The moment Container Linux was updated and almost broke our fleet

The value proposition offered by Container Linux by CoreOS (Red Hat / IBM) is its ability to perform automated operating system updates thanks to its read-only active/passive /usr mount point, the update_engine, and Omaha. This philosophy (“secure the Internet“) allows system administrators to stop worrying about low-level security patches and helps define a clear separation of concerns between operations and applications. In practice, the update_engine periodically pings the configured CoreUpdate server, and upon finding a new available version of Container Linux, downloads and installs it to the passive partition, which is then marked as the active partition for the next boot. We note that CoreUpdate does not send updates to all the online nodes at once, but spreads their release over several hours/days. After that, a few strategies exist to apply the update, the most common being locksmith‘s etcd-lock which restarts up to n servers simultaneously. The second most frequently […]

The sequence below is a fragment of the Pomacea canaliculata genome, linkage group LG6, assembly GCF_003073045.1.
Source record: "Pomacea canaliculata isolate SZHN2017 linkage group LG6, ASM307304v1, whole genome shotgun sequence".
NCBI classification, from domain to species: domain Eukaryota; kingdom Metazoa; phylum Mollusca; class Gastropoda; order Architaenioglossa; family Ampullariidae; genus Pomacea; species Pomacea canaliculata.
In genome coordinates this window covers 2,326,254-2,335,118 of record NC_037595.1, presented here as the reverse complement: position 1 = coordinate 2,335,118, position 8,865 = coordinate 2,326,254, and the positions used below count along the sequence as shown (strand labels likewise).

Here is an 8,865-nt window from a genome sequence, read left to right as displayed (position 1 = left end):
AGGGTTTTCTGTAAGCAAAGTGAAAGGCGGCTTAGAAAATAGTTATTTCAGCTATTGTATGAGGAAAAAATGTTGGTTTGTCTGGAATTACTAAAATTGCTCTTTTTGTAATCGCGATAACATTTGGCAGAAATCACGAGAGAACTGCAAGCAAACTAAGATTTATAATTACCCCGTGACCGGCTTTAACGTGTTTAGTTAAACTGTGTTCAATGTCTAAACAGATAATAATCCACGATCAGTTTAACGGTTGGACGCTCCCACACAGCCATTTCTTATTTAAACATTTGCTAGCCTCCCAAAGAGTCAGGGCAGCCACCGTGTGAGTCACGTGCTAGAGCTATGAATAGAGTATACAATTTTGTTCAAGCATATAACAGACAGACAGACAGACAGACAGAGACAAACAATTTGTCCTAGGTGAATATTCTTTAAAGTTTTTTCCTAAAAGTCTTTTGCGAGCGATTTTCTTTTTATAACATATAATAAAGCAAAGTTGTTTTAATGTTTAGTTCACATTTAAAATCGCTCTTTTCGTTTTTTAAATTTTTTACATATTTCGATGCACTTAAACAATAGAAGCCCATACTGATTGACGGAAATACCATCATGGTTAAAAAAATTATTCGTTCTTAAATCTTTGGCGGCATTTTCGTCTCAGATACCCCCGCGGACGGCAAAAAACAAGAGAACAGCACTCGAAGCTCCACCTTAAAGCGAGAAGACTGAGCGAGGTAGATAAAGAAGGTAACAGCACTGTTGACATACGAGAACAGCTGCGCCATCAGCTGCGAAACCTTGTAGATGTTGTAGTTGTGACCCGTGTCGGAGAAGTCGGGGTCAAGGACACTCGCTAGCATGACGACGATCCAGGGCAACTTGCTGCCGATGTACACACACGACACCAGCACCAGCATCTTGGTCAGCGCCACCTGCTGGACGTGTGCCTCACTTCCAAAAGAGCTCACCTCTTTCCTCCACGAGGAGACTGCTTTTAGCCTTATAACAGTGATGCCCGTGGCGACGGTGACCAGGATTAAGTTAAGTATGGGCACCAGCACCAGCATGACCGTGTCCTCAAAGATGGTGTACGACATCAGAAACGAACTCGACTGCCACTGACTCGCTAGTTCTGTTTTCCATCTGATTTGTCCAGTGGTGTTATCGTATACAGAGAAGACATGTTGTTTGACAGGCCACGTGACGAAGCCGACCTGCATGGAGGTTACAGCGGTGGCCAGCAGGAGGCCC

5 – 15s DNS lookups on Kubernetes?

Back in April, we noticed that several of our applications, but not all, were quite frequently timing out querying either internal or external services, regardless of the ports or protocols. Reproducing the issue was as simple as using cURL in any of our containers, to any destination, where the majority of the queries would stall for durations close to multiples of five seconds. Five seconds, you say? That is generally the red flag for DNS issues. Let’s figure out…